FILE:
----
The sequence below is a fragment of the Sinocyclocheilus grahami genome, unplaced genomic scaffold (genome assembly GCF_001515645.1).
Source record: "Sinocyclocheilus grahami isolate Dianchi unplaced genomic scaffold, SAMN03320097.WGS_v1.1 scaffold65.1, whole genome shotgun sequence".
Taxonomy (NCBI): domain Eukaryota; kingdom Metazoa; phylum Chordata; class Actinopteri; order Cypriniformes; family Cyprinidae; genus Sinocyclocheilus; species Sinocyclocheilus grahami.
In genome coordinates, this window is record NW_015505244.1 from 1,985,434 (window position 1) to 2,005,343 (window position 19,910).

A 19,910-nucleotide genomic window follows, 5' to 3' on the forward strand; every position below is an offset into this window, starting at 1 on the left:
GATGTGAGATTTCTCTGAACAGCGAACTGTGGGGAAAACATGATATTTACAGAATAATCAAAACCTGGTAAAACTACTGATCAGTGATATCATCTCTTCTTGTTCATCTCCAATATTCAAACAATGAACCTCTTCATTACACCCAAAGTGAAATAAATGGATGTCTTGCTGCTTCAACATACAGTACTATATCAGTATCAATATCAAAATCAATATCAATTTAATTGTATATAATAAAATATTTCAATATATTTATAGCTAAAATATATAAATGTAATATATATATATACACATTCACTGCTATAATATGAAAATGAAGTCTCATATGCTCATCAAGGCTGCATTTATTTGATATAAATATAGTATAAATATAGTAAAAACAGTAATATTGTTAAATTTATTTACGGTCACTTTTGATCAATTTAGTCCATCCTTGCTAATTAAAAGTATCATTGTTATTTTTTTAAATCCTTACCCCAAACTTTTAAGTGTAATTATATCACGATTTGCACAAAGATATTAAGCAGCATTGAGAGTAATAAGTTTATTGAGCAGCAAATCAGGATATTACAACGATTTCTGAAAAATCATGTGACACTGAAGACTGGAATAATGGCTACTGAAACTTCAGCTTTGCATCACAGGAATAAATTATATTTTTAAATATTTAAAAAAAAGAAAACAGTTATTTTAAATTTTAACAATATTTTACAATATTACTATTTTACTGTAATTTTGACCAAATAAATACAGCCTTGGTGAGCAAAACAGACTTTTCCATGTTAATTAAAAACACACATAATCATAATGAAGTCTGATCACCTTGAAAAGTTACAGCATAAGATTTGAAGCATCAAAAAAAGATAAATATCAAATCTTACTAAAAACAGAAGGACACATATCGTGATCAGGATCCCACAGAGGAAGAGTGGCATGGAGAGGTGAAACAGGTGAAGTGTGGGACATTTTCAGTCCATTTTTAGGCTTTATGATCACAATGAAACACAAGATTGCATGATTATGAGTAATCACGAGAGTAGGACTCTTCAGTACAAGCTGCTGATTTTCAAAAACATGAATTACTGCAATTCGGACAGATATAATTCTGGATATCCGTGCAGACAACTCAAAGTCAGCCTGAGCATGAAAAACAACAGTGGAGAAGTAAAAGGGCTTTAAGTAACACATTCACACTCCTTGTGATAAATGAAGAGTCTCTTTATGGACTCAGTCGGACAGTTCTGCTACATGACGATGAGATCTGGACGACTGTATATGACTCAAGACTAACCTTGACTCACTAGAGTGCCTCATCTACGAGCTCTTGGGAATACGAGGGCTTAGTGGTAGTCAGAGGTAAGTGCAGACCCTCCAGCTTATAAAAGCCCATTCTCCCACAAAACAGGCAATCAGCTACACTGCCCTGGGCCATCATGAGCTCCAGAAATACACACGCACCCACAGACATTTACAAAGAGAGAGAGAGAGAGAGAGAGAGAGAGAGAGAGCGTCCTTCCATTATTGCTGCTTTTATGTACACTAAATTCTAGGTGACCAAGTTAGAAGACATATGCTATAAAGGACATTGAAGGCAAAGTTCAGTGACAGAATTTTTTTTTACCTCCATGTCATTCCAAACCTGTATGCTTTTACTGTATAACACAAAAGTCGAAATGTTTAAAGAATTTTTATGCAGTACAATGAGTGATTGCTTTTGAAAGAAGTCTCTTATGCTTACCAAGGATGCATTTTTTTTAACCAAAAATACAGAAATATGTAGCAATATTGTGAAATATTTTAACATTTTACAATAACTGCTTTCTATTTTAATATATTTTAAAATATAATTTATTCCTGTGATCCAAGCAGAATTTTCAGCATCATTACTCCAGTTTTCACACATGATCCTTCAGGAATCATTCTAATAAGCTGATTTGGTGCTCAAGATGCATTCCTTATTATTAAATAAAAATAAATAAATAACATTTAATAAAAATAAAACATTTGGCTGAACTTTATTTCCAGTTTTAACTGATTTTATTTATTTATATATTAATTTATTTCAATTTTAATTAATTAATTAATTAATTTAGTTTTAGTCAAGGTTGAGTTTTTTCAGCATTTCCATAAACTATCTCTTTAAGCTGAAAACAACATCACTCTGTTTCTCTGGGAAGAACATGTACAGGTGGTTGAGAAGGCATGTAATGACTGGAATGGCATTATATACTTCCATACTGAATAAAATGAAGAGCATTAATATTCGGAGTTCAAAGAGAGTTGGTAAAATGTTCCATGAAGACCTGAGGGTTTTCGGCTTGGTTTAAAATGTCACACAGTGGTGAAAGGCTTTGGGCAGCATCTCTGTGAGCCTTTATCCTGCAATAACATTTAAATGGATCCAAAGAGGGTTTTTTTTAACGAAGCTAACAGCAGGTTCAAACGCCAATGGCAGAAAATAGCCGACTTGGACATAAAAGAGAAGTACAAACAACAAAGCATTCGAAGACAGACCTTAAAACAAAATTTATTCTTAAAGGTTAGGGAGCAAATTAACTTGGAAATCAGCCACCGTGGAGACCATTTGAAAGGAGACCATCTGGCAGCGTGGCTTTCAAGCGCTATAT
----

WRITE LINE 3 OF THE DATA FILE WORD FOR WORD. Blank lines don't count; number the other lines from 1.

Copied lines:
Taxonomy (NCBI): domain Eukaryota; kingdom Metazoa; phylum Chordata; class Actinopteri; order Cypriniformes; family Cyprinidae; genus Sinocyclocheilus; species Sinocyclocheilus grahami.